(A) Structure of dimeric N6-adenosine DNA methyltransferase EcoP15I bound to a DNA substrate (Gupta et al., 2015). (B) Inset showing detail of the dimer interface of EcoP15I (colored gray) superimposed with the METTL3-METTL14 (METTL3 colored in blue, METTL14 in pink).

Methyl group donor substrate and product binding in the METTL3 active site.

The active site of METTL3 with (A) the donor substrate SAM and (B) product SAH bound. The ligands are shown in stick format and colored yellow. Black dashed lines indicate hydrogen bonding interactions. (C) Model of acceptor adenine binding in the METTL3 active site. Donor (SAM) and acceptor (adenine) substrates are shown in stick format and colored gray. The model was generated by superimposing METTL3 with the structure of N6-adenosine DNA methyltransferases EcoP15I (Gupta et al., 2015).

METTL14 contains a degenerate active site and is catalytically inactive.

(A) Zoom-in view of the putative methyltransferase active site in METTL14. The binding of the SAM donor cofactor (shown in grey) was modeled by superimposing the structure of SAM-bound METTL3. (B) Methyltransferase activities of the wild-type (WT) METTL3-METTL14 complex and active site alanine mutants.

The METTL3-METTL14 dimer interface binds substrate RNA.

(A) Model of acceptor substrate binding in the active site of METTL3 obtained by superimposing METTL3 in the METTL3-METTL14 complex structure with the active methyltransferase subunit in the structure of the Mod2Res1 holocomplex of the N6-adenosine DNA methyltransferase EcoP15I bound to substrate dsDNA (PDB entry 4ZCF). For clarity, only the acceptor adenosine-containing strand of the substrate DNA is shown. METTL3-METTL14 is shown in surface representation with subunits colored as in Figure 2A. (B) Model of acceptor substrate binding to METTL14 obtained by superimposing METTL14 in the METTL3-METTL14 complex structure with the active methyltransferase subunit in the EcoP15I-dsDNA substrate complex. (C) Surface electrostatic potential (left) and sequence conservation (right) shown for the side of the METTL3-METTL14 heterodimer containing the METTL3 active site. The acetate ion and SAM cofactor co-crystallized with the protein, as well as the acceptor adenosine modeled based on EcoP15I structure are shown in yellow. The surface electrostatic potential was calculated in Pymol (Schroedinger); sequence conservation was mapped using the Consurf server (Ashkenazy et al., 2010). (D) Electrostatic surface potential and sequence conservation for the side of the complex corresponding to the degenerate METTL14 catalytic site. (E) Close-up view of the arginine-rich positively charged acetate ion binding site, proposed to interact with the ribose-phosphate backbone of substrate RNA. (F) Methyltransferase activities of WT METTL3-METTL14 complex and the alanine mutants of putative RNA substrate binding residues. The activities were measured as in Figure 1B. (G) Methyltransferase activities of WT and R254A/R255AMETTL14 mutant complex.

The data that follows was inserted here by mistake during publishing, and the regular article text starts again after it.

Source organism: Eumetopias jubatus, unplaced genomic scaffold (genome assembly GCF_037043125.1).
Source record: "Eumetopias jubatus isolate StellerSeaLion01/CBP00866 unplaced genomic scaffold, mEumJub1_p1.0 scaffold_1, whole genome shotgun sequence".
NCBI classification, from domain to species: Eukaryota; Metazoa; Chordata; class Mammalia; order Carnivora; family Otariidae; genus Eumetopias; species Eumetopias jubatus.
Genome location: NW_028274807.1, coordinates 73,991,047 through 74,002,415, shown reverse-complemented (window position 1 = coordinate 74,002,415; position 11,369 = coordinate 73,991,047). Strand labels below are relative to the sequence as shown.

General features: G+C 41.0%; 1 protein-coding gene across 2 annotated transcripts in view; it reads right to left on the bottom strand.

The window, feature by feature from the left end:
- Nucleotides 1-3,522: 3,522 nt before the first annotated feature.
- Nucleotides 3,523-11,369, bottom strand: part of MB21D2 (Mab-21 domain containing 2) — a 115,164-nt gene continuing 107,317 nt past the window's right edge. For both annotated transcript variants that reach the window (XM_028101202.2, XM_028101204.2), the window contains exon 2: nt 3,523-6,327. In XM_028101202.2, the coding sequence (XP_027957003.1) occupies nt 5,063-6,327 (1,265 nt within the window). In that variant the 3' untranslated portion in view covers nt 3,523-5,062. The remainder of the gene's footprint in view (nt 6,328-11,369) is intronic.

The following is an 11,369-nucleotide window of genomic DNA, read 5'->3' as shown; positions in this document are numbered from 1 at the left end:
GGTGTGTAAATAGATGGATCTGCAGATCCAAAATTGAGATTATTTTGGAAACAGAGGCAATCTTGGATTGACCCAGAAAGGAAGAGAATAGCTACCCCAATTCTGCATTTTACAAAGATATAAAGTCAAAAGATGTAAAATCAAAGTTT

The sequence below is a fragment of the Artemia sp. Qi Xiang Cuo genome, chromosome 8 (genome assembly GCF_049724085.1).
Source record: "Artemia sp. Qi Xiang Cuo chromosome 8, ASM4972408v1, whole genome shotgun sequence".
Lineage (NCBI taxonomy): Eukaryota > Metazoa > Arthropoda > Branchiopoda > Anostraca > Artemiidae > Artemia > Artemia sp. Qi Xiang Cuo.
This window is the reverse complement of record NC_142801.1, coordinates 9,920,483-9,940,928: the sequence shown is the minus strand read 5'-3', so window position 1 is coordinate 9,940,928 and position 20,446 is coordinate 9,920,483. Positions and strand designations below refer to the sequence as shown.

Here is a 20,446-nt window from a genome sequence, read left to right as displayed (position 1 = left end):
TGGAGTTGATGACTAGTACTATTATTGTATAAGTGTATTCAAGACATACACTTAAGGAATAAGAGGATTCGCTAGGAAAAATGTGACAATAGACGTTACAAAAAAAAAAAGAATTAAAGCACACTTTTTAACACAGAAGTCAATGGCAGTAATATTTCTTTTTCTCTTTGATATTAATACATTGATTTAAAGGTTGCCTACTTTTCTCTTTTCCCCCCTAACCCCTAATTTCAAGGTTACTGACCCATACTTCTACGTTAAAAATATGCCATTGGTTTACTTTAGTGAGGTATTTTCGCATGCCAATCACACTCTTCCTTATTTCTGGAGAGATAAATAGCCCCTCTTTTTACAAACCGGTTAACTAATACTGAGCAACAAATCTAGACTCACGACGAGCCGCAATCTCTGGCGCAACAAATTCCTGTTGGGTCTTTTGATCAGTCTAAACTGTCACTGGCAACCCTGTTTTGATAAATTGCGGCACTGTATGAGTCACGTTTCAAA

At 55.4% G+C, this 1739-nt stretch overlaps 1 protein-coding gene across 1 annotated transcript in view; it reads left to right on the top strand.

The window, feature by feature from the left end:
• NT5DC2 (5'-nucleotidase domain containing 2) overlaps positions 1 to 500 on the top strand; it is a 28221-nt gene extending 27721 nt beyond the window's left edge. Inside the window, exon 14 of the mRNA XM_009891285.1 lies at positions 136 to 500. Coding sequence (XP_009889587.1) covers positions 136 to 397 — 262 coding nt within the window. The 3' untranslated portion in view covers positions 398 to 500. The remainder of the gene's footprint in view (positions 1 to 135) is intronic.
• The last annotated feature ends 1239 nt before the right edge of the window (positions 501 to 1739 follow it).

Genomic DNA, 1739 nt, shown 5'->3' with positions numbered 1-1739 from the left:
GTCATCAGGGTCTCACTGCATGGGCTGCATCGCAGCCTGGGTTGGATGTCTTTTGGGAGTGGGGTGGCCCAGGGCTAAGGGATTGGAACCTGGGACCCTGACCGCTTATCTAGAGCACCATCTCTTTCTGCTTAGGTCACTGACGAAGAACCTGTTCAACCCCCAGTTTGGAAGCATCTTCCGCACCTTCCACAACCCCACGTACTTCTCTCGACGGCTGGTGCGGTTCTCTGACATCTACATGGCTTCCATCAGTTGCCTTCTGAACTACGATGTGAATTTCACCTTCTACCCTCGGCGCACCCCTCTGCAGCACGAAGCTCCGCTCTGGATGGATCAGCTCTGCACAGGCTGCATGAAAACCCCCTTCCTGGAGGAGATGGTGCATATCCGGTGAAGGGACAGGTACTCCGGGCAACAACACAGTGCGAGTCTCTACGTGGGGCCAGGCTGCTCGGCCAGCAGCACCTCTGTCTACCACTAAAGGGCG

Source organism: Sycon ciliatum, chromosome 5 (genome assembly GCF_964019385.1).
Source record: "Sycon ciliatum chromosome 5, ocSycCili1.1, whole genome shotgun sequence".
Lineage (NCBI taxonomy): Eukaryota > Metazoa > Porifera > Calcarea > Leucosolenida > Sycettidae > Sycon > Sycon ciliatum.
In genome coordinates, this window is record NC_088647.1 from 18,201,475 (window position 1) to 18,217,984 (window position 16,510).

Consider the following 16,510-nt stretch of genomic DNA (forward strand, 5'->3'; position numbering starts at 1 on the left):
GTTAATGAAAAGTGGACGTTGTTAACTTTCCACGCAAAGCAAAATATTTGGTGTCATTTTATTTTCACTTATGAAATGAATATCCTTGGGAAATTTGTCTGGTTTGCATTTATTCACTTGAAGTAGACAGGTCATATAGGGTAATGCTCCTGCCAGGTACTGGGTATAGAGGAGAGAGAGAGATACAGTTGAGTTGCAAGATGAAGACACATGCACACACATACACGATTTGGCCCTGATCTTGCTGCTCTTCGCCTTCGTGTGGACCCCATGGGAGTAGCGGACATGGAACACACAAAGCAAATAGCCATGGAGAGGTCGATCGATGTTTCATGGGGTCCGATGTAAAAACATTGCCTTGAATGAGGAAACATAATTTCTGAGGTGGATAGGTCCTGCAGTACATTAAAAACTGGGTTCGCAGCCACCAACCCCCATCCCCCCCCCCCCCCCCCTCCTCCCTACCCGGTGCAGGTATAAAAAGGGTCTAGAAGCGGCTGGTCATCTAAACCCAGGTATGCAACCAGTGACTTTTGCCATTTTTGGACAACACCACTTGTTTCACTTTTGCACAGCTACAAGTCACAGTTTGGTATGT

Proposed model for RNA methylation by the METTL3-METTL14 complex.

Binding of the substrate RNA to a conserved positively charged surface on the asymmetric interface of the METTL3-METTL4 heterodimer positions the acceptor adenine moiety in the catalytic pocket of METTL3 located defined by ASL1 and ASL2 loops. METTL3 catalyzes methyl group transfer from SAM to the acceptor adenine moiety. The N-terminal region in of METTL3, containing two putative CCCH zinc finger motifs, contributes to substrate RNA recognition.



Table 1

Data collection and refinement statistics.

SAM complexSAH complexSulfur-SAD
Space groupP 32 2 1P 32 2 1P 32 2 1
Cell dimensions
a, b, c (Å)63.95, 63.95, 225.8663.82, 63.82, 225.6364.02, 64.02, 226.84
α, β, γ (°)90.0, 90.0, 120.090.0, 90.0, 120.090.0, 90.0, 120.0
Wavelength (Å)1.039651.039652.07334
Resolution (Å)(2.02–1.90)(1.96–1.85)(2.80–2.70)
Rsym (%)8.9 (70.6)7.5 (68.9)16.5 (97.3)
CC1/299.9 (89.0)100.0 (87.5)100.0 (97.9)
I / σI21.89 (3.42)24.51 (3.55)47.24 (8.03)
Observations846792 (131654)906619 (142053)3073142 (279442)
Unique reflections81250 (13087)87473 (14080)28625 (2970)
Multiplicity10.4 (10.1)10.4 (10.1)107.4 (94.1)
Completeness (%)99.9 (99.2)99.9 (99.3)100.0 (100.0)
Resolution (Å)44.62–1.9049.65–1.85
No. reflections4327146510
No. atoms
R.m.s. deviations
Bond lengths (Å)0.0110.011
Bond angles (°)1.0881.126
Ramachandran plot
% Favored98.198.8
% Allowed1.91.2
% Outliers00
  1. Values in parentheses denote highest resolution shell.

Data availability

The following data sets were generated
  1. 1
    Crystal structure of the human METTL3-METTL14 complex bound to SAH
    1. Sledz P
    2. Jinek M
    Publicly available at the RCSB Protein Data Bank (accession no: 5L6D).
  2. 2
    Crystal structure of the human METTL3-METTL14 complex bound to SAM
    1. Sledz P
    2. Jinek M
    Publicly available at the RCSB Protein Data Bank (accession no: 5L6E).